The summer heat also brought with it rising home prices, which reached levels not seen since before the housing crisis. Now, however, as the heat subsides and we move into autumn, high home prices are not leaving.
Actually, data from realtor.com predicts we will have the hottest fall in a decade, and I’m not talking about temperatures. The housing market continues to see a rise in home prices and a drop in inventory.
While this is great news for sellers or homeowners, the news isn’t as welcome to potential homebuyers.
While some news reports, like this one here, as well as online real estate listing services, such as Trulia, say now is a good time to buy a home, mortgage-wise, there are several other factors to consider before jumping into the housing market.
In other words, here's why you should wait to buy a home.
Inventory also remains down as less than 450,000 new listings came on the market in September, while the median home price rose 9% from last year to $250,000, a new high for the month, according to the data from realtor.com.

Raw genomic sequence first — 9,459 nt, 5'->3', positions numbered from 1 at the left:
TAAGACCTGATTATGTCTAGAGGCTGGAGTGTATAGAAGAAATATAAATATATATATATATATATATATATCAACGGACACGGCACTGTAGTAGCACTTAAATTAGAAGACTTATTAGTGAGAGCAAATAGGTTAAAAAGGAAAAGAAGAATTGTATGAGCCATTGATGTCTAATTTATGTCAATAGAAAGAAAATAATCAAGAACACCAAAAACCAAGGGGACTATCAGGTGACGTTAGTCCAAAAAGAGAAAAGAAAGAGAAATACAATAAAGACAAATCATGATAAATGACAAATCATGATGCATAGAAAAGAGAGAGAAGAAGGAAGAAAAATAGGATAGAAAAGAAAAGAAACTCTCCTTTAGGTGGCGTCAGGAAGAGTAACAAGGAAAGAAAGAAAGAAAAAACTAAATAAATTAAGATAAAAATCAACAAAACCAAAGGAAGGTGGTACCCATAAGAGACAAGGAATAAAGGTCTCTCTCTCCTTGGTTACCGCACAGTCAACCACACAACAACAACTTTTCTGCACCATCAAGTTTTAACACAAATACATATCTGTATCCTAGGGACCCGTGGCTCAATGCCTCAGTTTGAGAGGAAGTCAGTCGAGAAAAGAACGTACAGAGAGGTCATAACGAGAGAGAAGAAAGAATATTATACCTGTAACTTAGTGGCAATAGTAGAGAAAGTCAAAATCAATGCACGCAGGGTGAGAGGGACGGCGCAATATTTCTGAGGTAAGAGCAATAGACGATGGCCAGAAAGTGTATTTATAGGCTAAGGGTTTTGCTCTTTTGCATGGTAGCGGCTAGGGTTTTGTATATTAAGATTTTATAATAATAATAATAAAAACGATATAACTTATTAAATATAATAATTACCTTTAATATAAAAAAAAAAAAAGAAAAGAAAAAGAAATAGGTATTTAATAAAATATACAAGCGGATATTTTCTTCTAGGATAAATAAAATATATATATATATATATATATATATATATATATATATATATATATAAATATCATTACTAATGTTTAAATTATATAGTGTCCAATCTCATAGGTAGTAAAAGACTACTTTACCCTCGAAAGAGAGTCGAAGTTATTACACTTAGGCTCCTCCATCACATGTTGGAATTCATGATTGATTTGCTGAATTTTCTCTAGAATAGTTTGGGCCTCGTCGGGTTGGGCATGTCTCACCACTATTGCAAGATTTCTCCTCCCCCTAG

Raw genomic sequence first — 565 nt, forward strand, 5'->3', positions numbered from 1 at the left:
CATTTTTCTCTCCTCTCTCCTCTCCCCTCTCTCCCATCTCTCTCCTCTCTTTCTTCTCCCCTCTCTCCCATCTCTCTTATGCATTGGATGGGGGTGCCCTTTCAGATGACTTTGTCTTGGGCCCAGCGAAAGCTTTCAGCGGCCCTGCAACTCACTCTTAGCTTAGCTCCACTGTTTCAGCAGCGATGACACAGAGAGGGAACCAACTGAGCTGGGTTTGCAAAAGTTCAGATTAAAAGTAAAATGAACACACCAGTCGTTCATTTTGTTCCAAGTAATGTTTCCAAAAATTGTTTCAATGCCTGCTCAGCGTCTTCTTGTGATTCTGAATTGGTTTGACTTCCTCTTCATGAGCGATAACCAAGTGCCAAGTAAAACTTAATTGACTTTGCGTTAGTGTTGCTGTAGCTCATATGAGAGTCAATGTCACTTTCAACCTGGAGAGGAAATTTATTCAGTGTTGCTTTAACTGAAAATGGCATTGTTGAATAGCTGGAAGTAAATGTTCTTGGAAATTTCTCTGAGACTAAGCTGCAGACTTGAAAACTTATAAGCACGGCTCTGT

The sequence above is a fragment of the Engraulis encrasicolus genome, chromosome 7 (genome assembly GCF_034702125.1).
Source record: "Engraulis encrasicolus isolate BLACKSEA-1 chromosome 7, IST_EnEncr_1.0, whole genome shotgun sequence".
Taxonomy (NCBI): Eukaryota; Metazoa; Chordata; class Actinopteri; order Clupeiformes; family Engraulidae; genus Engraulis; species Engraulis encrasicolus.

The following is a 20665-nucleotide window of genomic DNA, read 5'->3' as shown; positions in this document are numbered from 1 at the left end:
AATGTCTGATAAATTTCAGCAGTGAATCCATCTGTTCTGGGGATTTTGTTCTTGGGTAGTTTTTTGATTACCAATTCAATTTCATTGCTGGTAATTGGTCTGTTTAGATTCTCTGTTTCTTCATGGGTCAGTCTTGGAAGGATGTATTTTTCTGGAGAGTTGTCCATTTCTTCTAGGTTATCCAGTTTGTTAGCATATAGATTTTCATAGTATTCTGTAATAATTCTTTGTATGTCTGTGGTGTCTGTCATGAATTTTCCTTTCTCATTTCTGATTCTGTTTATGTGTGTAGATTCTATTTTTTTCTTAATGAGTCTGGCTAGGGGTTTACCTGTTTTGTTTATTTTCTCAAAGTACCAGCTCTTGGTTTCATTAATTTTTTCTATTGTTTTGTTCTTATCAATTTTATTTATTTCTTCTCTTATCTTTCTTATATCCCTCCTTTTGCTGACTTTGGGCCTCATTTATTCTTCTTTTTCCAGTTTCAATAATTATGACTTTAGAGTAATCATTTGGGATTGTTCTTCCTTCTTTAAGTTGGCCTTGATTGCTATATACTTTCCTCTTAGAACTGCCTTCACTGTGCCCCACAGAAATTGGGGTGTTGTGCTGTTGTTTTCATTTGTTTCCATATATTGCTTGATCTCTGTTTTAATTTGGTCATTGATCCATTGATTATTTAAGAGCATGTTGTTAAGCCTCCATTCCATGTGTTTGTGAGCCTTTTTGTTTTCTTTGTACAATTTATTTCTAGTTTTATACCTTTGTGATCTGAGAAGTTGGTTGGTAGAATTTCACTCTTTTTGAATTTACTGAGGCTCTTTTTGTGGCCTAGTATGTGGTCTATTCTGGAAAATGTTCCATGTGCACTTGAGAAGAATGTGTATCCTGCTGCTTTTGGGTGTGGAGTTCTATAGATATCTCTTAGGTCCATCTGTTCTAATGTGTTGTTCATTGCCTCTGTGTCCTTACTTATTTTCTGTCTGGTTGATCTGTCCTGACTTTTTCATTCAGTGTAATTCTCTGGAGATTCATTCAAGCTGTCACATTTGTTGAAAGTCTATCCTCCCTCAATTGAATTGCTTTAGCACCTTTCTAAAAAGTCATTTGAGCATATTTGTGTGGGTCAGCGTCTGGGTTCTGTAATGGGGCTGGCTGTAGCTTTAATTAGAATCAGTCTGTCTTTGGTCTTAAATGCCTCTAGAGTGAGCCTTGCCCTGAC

In August, Lawrence Yun, the National Association of Realtors Chief Economist, said that without new housing construction, the housing recovery could stall.
Housing inventory declined annually for 15 consecutive months, and properties closed 11 days quicker than August last year, according to the Pending Home sales report by NAR.
These constraints keep home buyers out of the market, despite mortgage rates being at historical lows. Last week, the 30-year fixed rate mortgage decreased again to a 10-week low, according to Freddie Mac’s weekly survey.
This trend looks like it will continue not just in the fall, but even into 2017.
The trials that plagued the California housing market in 2016 aren’t expected to get too much better in 2017 as the real estate market is projected to face another year of supply shortages and affordability constraints, according to the "2017 California Housing Market Forecast" released by the California Association of Realtors.
And California isn’t the only hot market. HousingWire recently took a deeper look into Dallas’ housing market as we raised these questions: At what point does a booming market become an overheating one? Can we really pinpoint when San Francisco crossed the line? Has Dallas crossed it yet?
While it may not have crossed the line just yet, there is no doubt that affordability constraints continue to tighten in the city.
Nationally, home affordability is at its worst level in seven years, with 24% of the U.S. county housing markets less affordable than their historic affordability averages in the third quarter, the most recent ATTOM Data Solutions Home Affordability Index for third quarter 2016 recorded.
However, not all hope is lost. The most recent S&P CoreLogic Case-Shiller Indices results showed that household incomes are actually rising faster than home prices, leading some experts to believe the affordability crisis could be almost over.